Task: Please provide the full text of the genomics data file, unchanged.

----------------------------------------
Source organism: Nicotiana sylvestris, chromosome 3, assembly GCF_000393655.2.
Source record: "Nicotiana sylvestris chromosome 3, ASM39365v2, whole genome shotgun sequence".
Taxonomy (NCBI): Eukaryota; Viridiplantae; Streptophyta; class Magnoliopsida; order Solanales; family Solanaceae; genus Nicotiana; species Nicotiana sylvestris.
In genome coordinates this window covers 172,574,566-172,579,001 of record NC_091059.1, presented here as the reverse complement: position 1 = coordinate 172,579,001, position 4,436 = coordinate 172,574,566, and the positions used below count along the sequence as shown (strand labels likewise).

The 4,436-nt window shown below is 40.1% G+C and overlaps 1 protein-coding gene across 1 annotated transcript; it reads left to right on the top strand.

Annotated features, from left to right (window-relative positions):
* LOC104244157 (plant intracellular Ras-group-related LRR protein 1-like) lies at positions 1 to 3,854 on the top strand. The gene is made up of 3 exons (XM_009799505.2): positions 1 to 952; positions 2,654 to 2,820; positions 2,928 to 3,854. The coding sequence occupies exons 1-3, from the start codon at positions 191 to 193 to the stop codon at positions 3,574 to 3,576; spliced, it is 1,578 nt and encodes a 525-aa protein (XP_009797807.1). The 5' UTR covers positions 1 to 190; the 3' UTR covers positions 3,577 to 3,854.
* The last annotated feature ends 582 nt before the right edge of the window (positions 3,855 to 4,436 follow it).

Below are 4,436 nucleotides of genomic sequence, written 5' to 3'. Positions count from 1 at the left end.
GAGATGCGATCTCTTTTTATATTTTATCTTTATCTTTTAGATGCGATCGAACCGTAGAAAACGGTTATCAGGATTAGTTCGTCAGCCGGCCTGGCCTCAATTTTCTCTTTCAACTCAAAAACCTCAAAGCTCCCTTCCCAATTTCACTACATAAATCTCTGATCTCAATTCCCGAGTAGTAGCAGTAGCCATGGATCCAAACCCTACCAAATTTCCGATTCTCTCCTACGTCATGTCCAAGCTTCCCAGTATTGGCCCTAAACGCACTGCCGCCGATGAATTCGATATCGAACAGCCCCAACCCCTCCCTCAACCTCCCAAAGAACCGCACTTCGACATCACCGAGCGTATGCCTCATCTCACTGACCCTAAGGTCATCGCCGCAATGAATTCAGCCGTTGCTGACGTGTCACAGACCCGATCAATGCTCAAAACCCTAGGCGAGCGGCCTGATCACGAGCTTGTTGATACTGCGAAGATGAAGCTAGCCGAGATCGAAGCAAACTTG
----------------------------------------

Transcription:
Source organism: Nicotiana sylvestris, chromosome 3, assembly GCF_000393655.2.
Source record: "Nicotiana sylvestris chromosome 3, ASM39365v2, whole genome shotgun sequence".
Taxonomy (NCBI): Eukaryota; Viridiplantae; Streptophyta; class Magnoliopsida; order Solanales; family Solanaceae; genus Nicotiana; species Nicotiana sylvestris.
In genome coordinates this window covers 172,574,566-172,579,001 of record NC_091059.1, presented here as the reverse complement: position 1 = coordinate 172,579,001, position 4,436 = coordinate 172,574,566, and the positions used below count along the sequence as shown (strand labels likewise).

The 4,436-nt window shown below is 40.1% G+C and overlaps 1 protein-coding gene across 1 annotated transcript; it reads left to right on the top strand.

Annotated features, from left to right (window-relative positions):
* LOC104244157 (plant intracellular Ras-group-related LRR protein 1-like) lies at positions 1 to 3,854 on the top strand. The gene is made up of 3 exons (XM_009799505.2): positions 1 to 952; positions 2,654 to 2,820; positions 2,928 to 3,854. The coding sequence occupies exons 1-3, from the start codon at positions 191 to 193 to the stop codon at positions 3,574 to 3,576; spliced, it is 1,578 nt and encodes a 525-aa protein (XP_009797807.1). The 5' UTR covers positions 1 to 190; the 3' UTR covers positions 3,577 to 3,854.
* The last annotated feature ends 582 nt before the right edge of the window (positions 3,855 to 4,436 follow it).

Below are 4,436 nucleotides of genomic sequence, written 5' to 3'. Positions count from 1 at the left end.
GAGATGCGATCTCTTTTTATATTTTATCTTTATCTTTTAGATGCGATCGAACCGTAGAAAACGGTTATCAGGATTAGTTCGTCAGCCGGCCTGGCCTCAATTTTCTCTTTCAACTCAAAAACCTCAAAGCTCCCTTCCCAATTTCACTACATAAATCTCTGATCTCAATTCCCGAGTAGTAGCAGTAGCCATGGATCCAAACCCTACCAAATTTCCGATTCTCTCCTACGTCATGTCCAAGCTTCCCAGTATTGGCCCTAAACGCACTGCCGCCGATGAATTCGATATCGAACAGCCCCAACCCCTCCCTCAACCTCCCAAAGAACCGCACTTCGACATCACCGAGCGTATGCCTCATCTCACTGACCCTAAGGTCATCGCCGCAATGAATTCAGCCGTTGCTGACGTGTCACAGACCCGATCAATGCTCAAAACCCTAGGCGAGCGGCCTGATCACGAGCTTGTTGATACTGCGAAGATGAAGCTAGCCGAGATCGAAGCAAACTTG